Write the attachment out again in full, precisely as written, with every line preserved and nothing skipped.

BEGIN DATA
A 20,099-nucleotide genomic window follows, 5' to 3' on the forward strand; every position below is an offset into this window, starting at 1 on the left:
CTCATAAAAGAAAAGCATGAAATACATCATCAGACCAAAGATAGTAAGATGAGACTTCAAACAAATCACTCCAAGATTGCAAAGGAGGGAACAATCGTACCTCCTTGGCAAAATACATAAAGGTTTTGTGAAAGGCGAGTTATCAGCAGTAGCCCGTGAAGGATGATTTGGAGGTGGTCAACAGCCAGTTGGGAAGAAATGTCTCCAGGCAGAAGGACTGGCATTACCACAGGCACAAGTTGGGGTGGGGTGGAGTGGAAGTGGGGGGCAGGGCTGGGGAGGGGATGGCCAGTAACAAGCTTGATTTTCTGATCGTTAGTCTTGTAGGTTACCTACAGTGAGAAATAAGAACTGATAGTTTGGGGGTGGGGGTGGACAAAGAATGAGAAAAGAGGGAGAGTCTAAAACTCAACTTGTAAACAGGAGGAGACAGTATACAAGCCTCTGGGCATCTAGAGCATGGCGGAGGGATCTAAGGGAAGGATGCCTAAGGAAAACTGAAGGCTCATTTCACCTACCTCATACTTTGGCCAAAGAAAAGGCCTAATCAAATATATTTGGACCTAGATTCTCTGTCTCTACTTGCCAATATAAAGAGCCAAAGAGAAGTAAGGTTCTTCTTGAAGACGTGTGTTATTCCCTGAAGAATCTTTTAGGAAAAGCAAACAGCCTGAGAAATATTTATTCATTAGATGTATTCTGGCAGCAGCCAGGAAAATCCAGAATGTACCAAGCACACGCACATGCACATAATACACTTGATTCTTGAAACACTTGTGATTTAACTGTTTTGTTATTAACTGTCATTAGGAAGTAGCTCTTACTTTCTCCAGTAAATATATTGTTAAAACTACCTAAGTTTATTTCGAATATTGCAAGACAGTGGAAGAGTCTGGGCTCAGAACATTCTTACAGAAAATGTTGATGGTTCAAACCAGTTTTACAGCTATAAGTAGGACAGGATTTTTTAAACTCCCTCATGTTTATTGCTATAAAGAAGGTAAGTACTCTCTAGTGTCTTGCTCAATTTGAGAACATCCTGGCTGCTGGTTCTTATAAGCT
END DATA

A 20,099-nucleotide genomic window follows, 5' to 3' on the forward strand; every position below is an offset into this window, starting at 1 on the left:
CTCATAAAAGAAAAGCATGAAATACATCATCAGACCAAAGATAGTAAGATGAGACTTCAAACAAATCACTCCAAGATTGCAAAGGAGGGAACAATCGTACCTCCTTGGCAAAATACATAAAGGTTTTGTGAAAGGCGAGTTATCAGCAGTAGCCCGTGAAGGATGATTTGGAGGTGGTCAACAGCCAGTTGGGAAGAAATGTCTCCAGGCAGAAGGACTGGCATTACCACAGGCACAAGTTGGGGTGGGGTGGAGTGGAAGTGGGGGGCAGGGCTGGGGAGGGGATGGCCAGTAACAAGCTTGATTTTCTGATCGTTAGTCTTGTAGGTTACCTACAGTGAGAAATAAGAACTGATAGTTTGGGGGTGGGGGTGGACAAAGAATGAGAAAAGAGGGAGAGTCTAAAACTCAACTTGTAAACAGGAGGAGACAGTATACAAGCCTCTGGGCATCTAGAGCATGGCGGAGGGATCTAAGGGAAGGATGCCTAAGGAAAACTGAAGGCTCATTTCACCTACCTCATACTTTGGCCAAAGAAAAGGCCTAATCAAATATATTTGGACCTAGATTCTCTGTCTCTACTTGCCAATATAAAGAGCCAAAGAGAAGTAAGGTTCTTCTTGAAGACGTGTGTTATTCCCTGAAGAATCTTTTAGGAAAAGCAAACAGCCTGAGAAATATTTATTCATTAGATGTATTCTGGCAGCAGCCAGGAAAATCCAGAATGTACCAAGCACACGCACATGCACATAATACACTTGATTCTTGAAACACTTGTGATTTAACTGTTTTGTTATTAACTGTCATTAGGAAGTAGCTCTTACTTTCTCCAGTAAATATATTGTTAAAACTACCTAAGTTTATTTCGAATATTGCAAGACAGTGGAAGAGTCTGGGCTCAGAACATTCTTACAGAAAATGTTGATGGTTCAAACCAGTTTTACAGCTATAAGTAGGACAGGATTTTTTAAACTCCCTCATGTTTATTGCTATAAAGAAGGTAAGTACTCTCTAGTGTCTTGCTCAATTTGAGAACATCCTGGCTGCTGGTTCTTATAAGCT